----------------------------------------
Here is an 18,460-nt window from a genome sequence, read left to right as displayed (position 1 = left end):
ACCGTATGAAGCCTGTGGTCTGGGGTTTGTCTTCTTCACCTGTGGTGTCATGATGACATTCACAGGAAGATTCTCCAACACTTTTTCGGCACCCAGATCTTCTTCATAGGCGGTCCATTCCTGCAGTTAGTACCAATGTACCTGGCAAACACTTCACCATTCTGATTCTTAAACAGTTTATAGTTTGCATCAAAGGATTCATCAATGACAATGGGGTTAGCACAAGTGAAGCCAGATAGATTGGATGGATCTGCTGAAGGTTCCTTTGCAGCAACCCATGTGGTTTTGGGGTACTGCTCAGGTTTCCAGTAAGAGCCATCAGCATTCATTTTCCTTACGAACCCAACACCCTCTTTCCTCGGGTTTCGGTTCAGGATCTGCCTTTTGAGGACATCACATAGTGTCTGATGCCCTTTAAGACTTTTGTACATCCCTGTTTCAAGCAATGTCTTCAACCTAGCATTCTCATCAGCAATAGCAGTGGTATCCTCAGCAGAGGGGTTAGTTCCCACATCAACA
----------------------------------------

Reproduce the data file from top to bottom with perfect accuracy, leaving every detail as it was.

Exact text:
Here is an 18,460-nt window from a genome sequence, read left to right as displayed (position 1 = left end):
ACCGTATGAAGCCTGTGGTCTGGGGTTTGTCTTCTTCACCTGTGGTGTCATGATGACATTCACAGGAAGATTCTCCAACACTTTTTCGGCACCCAGATCTTCTTCATAGGCGGTCCATTCCTGCAGTTAGTACCAATGTACCTGGCAAACACTTCACCATTCTGATTCTTAAACAGTTTATAGTTTGCATCAAAGGATTCATCAATGACAATGGGGTTAGCACAAGTGAAGCCAGATAGATTGGATGGATCTGCTGAAGGTTCCTTTGCAGCAACCCATGTGGTTTTGGGGTACTGCTCAGGTTTCCAGTAAGAGCCATCAGCATTCATTTTCCTTACGAACCCAACACCCTCTTTCCTCGGGTTTCGGTTCAGGATCTGCCTTTTGAGGACATCACATAGTGTCTGATGCCCTTTAAGACTTTTGTACATCCCTGTTTCAAGCAATGTCTTCAACCTAGCATTCTCATCAGCAATAGCAGTGGTATCCTCAGCAGAGGGGTTAGTTCCCACATCAACA